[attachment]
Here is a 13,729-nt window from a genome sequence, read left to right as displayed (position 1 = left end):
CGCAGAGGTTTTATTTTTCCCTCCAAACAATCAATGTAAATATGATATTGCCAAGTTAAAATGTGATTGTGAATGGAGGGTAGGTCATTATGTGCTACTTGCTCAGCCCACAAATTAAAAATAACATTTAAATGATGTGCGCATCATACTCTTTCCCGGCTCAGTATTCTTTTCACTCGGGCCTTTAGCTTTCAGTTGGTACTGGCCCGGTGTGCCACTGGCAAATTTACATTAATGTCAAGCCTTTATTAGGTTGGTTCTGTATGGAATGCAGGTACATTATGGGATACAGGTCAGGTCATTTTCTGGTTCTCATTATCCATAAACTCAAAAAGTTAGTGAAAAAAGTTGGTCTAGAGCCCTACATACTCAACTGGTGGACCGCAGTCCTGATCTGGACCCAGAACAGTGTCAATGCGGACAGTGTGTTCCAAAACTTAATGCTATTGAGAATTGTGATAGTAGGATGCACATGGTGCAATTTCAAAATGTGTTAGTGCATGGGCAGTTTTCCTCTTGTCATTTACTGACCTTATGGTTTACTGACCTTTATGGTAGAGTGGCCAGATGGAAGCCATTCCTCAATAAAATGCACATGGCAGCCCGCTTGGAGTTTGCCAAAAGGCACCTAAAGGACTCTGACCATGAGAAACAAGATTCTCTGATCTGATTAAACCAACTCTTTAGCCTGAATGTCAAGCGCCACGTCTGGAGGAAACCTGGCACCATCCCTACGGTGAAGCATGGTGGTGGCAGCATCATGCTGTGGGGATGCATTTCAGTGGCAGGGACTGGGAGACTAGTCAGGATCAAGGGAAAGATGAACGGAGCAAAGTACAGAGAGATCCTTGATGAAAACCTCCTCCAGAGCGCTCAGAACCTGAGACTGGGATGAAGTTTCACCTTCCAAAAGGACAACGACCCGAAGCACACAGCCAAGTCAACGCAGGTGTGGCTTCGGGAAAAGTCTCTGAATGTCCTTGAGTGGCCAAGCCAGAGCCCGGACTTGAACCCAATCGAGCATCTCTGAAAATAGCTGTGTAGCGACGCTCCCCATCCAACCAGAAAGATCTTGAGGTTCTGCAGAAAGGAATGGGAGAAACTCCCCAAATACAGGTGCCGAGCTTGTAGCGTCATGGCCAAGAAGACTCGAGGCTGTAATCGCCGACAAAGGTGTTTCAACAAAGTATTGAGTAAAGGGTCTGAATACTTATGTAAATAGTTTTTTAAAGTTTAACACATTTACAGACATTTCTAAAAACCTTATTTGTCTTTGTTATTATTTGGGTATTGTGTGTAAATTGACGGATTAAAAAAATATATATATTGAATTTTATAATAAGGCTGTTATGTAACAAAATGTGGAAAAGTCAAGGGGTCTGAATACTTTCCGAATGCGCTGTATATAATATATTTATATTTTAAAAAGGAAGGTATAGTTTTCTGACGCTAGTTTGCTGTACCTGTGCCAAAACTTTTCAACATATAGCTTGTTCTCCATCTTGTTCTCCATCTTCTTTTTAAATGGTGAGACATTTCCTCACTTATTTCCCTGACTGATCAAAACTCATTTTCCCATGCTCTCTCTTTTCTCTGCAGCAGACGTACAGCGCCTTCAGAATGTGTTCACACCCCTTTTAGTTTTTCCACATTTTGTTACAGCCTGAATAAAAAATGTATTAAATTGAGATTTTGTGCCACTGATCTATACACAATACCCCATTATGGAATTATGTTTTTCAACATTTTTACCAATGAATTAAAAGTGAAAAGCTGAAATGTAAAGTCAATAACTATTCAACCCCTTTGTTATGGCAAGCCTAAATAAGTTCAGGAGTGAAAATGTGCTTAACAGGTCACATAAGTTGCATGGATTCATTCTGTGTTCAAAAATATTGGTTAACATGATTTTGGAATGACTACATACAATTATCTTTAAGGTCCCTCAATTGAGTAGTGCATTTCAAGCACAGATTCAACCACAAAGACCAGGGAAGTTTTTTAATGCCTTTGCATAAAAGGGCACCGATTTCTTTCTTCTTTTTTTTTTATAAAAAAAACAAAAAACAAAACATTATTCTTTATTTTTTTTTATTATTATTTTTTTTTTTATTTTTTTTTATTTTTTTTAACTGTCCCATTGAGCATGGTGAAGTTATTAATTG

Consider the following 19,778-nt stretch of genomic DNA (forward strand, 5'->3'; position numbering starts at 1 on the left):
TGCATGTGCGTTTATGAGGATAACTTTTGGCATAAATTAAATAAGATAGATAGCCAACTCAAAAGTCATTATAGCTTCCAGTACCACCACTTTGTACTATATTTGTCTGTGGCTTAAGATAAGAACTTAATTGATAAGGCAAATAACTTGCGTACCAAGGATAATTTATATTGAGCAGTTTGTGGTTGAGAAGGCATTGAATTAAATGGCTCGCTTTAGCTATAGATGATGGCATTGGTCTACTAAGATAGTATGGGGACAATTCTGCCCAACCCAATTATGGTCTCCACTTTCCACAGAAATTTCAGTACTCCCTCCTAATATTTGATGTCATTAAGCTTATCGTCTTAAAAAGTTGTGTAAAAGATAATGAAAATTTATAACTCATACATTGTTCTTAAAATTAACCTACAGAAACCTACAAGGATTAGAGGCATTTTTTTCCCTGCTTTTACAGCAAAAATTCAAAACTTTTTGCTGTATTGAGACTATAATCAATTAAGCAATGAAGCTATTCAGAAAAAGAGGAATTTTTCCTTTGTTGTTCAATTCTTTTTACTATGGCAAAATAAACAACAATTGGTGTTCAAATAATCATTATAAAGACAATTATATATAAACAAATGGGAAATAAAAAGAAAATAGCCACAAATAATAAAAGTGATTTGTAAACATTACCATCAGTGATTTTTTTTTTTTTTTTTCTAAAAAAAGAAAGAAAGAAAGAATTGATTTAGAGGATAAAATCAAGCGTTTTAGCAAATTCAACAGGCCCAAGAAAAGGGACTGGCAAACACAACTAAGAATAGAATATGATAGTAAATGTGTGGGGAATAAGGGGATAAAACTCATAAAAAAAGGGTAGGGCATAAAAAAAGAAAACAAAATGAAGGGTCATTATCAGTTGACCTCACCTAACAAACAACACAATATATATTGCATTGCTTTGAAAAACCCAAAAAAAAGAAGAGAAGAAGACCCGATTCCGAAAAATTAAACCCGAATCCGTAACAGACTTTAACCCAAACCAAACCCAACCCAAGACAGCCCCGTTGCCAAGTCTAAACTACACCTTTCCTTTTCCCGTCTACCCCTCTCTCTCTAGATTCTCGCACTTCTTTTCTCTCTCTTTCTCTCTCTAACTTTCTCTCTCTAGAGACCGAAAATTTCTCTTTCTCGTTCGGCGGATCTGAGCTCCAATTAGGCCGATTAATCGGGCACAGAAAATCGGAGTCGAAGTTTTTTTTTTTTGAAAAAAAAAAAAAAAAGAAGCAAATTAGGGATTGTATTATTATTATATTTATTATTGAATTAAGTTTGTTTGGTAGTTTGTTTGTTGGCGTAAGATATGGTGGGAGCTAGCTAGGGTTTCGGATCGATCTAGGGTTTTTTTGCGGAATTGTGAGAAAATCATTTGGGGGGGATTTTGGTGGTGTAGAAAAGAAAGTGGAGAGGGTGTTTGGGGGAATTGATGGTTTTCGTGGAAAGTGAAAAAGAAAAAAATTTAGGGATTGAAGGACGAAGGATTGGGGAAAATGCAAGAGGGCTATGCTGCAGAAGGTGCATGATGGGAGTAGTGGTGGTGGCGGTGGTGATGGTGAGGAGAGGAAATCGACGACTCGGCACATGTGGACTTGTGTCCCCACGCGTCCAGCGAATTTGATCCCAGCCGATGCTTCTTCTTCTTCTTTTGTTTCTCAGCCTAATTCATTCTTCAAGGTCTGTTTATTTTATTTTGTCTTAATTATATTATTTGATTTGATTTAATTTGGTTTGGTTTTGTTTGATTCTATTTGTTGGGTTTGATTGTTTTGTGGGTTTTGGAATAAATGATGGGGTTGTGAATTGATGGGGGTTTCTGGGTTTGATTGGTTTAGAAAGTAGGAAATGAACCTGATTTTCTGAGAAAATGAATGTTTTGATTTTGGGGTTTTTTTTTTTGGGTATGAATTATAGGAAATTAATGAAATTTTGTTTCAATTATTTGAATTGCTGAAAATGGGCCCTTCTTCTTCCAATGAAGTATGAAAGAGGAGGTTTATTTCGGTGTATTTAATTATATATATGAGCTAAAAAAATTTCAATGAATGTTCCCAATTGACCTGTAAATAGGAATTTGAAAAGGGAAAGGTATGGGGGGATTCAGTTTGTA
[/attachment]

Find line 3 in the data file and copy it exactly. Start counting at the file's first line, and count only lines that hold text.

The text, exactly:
Consider the following 19,778-nt stretch of genomic DNA (forward strand, 5'->3'; position numbering starts at 1 on the left):